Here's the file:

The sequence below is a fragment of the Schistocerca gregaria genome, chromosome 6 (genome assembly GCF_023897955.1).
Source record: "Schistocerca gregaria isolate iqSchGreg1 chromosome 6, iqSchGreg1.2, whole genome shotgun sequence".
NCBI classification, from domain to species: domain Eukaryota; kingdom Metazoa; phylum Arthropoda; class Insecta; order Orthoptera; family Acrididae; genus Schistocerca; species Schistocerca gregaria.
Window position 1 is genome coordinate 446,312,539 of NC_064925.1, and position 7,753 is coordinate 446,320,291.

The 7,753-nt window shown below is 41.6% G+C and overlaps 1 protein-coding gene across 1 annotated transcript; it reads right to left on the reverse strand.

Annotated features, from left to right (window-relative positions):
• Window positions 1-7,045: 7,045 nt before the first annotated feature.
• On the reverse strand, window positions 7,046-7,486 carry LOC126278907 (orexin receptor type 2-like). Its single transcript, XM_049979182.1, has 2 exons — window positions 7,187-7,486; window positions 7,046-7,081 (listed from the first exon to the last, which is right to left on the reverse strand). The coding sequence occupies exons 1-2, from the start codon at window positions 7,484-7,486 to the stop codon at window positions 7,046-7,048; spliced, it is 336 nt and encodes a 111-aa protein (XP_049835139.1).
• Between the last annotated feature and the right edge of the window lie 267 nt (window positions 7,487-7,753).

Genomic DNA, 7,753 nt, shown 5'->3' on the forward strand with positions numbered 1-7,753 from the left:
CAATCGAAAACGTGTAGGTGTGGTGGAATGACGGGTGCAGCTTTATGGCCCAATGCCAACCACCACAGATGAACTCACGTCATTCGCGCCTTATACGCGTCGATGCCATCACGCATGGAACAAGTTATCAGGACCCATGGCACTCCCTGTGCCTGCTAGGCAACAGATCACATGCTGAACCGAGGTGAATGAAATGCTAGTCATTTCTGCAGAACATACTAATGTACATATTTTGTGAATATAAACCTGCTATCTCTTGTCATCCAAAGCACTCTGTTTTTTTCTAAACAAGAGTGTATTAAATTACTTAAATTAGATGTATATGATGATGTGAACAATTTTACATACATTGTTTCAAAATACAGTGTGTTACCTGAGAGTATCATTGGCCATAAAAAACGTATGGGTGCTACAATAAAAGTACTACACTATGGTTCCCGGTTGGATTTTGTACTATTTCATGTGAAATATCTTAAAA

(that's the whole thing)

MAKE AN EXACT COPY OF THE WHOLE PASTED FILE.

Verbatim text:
The sequence below is a fragment of the Schistocerca gregaria genome, chromosome 6 (genome assembly GCF_023897955.1).
Source record: "Schistocerca gregaria isolate iqSchGreg1 chromosome 6, iqSchGreg1.2, whole genome shotgun sequence".
NCBI classification, from domain to species: domain Eukaryota; kingdom Metazoa; phylum Arthropoda; class Insecta; order Orthoptera; family Acrididae; genus Schistocerca; species Schistocerca gregaria.
Window position 1 is genome coordinate 446,312,539 of NC_064925.1, and position 7,753 is coordinate 446,320,291.

The 7,753-nt window shown below is 41.6% G+C and overlaps 1 protein-coding gene across 1 annotated transcript; it reads right to left on the reverse strand.

Annotated features, from left to right (window-relative positions):
• Window positions 1-7,045: 7,045 nt before the first annotated feature.
• On the reverse strand, window positions 7,046-7,486 carry LOC126278907 (orexin receptor type 2-like). Its single transcript, XM_049979182.1, has 2 exons — window positions 7,187-7,486; window positions 7,046-7,081 (listed from the first exon to the last, which is right to left on the reverse strand). The coding sequence occupies exons 1-2, from the start codon at window positions 7,484-7,486 to the stop codon at window positions 7,046-7,048; spliced, it is 336 nt and encodes a 111-aa protein (XP_049835139.1).
• Between the last annotated feature and the right edge of the window lie 267 nt (window positions 7,487-7,753).

Genomic DNA, 7,753 nt, shown 5'->3' on the forward strand with positions numbered 1-7,753 from the left:
CAATCGAAAACGTGTAGGTGTGGTGGAATGACGGGTGCAGCTTTATGGCCCAATGCCAACCACCACAGATGAACTCACGTCATTCGCGCCTTATACGCGTCGATGCCATCACGCATGGAACAAGTTATCAGGACCCATGGCACTCCCTGTGCCTGCTAGGCAACAGATCACATGCTGAACCGAGGTGAATGAAATGCTAGTCATTTCTGCAGAACATACTAATGTACATATTTTGTGAATATAAACCTGCTATCTCTTGTCATCCAAAGCACTCTGTTTTTTTCTAAACAAGAGTGTATTAAATTACTTAAATTAGATGTATATGATGATGTGAACAATTTTACATACATTGTTTCAAAATACAGTGTGTTACCTGAGAGTATCATTGGCCATAAAAAACGTATGGGTGCTACAATAAAAGTACTACACTATGGTTCCCGGTTGGATTTTGTACTATTTCATGTGAAATATCTTAAAA